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God works in silence

God works in silence

God works in silence. No man has ever heard him speak or make any sound. To hear his voice, we must wait for him in silence. – Sundar Singh


It was late at night, and I was wide awake and restless. Teresa, beside me, was sleeping peacefully, and so our normal roles were completely reversed. At 6 months pregnant, she was just coming into some problems with the baby pressing into her in uncomfortable ways. Selfishly, I was normally able to sleep right through her tossing and turning, unaware that anything was amiss. That night was different. Teresa had found her peace for once, and I had found anxiety over the future.

The $23,000 I was making at CompuServe as a phone jockey wouldn’t support 3 and give us a good home. No 2 acre lot, no picket fence. No golden retriever. I already felt tension between her and I that I feared would drive us apart. I wanted to be with her and no other, and the two of us, flawed and crazy, would grow into fantastic people. Our love for each other would overcome the obstacles fate had thrown us. At that point, though, I was wondering if we would ever get married. I was feeling sad, to be sure, but hopeful, too. Having held my cousin’s new baby a few years earlier, I felt the first tinges of joy at being around kids. Holding a sleeping infant in your arms will melt the ice of the coldest of hearts, I think. I really wanted a baby of my own, and I wanted to be the best father I could, showering my kid with love and support.

So there I was, full of doubt and hope, anxious and restless, and looking at Teresa resting beside me. I put my head on her stomach and listened to the baby move as I tried to rest. Moments later, I heard a little girl’s voice. “Daddy,” she said. The fear and anxiety left me, and all was right with the world. Teresa would have a girl. She would love me and I would love her. God worked in silence, and in my silence I heard.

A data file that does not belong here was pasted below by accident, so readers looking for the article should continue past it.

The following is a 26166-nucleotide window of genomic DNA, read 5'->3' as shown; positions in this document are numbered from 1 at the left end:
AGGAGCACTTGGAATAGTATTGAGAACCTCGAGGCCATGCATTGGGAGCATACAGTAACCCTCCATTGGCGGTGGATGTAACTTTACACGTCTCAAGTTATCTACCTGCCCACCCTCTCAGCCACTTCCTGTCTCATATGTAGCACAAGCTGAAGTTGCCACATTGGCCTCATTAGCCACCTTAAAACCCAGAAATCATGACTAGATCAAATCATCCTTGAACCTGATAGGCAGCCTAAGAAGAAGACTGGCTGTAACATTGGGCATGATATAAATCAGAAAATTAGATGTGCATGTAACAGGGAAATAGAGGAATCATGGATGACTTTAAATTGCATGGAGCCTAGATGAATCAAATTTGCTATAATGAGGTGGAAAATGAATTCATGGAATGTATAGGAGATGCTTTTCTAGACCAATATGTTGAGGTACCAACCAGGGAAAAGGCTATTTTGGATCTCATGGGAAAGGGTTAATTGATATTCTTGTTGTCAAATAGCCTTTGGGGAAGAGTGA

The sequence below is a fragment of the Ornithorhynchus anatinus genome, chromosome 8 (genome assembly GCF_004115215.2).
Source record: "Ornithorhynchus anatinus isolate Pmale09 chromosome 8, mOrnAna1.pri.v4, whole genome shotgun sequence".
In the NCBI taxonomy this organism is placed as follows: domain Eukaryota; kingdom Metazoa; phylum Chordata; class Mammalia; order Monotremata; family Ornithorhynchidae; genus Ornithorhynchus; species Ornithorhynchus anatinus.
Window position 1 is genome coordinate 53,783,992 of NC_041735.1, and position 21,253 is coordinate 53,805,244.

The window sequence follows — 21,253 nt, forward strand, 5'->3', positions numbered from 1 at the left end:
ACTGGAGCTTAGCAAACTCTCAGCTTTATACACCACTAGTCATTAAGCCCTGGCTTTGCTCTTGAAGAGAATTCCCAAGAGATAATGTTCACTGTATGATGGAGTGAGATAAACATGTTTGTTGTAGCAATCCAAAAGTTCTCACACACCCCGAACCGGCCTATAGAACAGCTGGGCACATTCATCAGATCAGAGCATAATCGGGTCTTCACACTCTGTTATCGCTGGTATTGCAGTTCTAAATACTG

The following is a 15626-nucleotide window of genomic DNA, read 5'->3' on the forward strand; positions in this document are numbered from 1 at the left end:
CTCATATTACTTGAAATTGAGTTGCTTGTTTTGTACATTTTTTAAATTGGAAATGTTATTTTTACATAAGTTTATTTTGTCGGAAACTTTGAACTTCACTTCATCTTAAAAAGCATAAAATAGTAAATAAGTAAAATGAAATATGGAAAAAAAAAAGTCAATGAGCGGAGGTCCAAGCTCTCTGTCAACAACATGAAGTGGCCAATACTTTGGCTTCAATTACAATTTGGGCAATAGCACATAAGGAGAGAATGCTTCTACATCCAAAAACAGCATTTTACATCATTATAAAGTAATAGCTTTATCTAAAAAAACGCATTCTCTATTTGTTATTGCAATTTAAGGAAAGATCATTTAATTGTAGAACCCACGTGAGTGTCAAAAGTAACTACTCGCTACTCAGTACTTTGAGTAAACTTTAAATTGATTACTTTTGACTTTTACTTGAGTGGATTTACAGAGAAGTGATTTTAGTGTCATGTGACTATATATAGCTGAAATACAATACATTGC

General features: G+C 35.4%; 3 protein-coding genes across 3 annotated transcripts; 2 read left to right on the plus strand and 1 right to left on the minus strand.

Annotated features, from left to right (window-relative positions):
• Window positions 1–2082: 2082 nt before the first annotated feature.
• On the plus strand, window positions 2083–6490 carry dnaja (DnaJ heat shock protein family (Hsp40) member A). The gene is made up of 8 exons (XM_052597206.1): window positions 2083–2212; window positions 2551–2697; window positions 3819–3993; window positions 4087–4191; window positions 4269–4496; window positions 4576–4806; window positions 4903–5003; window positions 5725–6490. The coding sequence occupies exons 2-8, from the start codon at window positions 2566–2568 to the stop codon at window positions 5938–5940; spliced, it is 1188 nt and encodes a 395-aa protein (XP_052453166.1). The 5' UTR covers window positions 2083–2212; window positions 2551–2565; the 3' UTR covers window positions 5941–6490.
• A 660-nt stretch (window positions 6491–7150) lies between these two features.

I never had a doubt from that point that we were having a girl. I also never had a doubt that everything would work out the way it was supposed to. 3 months later, it came as no shock to either of us that baby Stacey was a Stacey and not a Robert. I had some time in the interim to express to Teresa how sure I was. She was born on a Sunday afternoon at a time inexplicably convenient for both of us. I witnessed her birth, and I touched her for the first time a few minutes after she was born. I wouldn’t have had it any other way. We took her home a couple days later, and after a couple nervous days, we got used to each other.

I held her while she slept for the first time when she was 4 days old:

There was no peace like that before in my life. I felt like all I had faced in life before had prepared me for being her father. To quote pop music, as is the custom of geeks worldwide, she was the doorway to a thousand churches. She was the resolution to all my fruitless searches. I knew I could never leave her. Nothing would be perfect, of course. Life would still throw problems at us, but we would always have each other.

All because I took a few minutes, despite my anxiety and fear, to listen. A few quiet moments with my ear to a womb, and God was alive to me again. As alive to me as he was dead to me after the death of my grandfather. She was my rebirth. My ressurection. My Anastasia.

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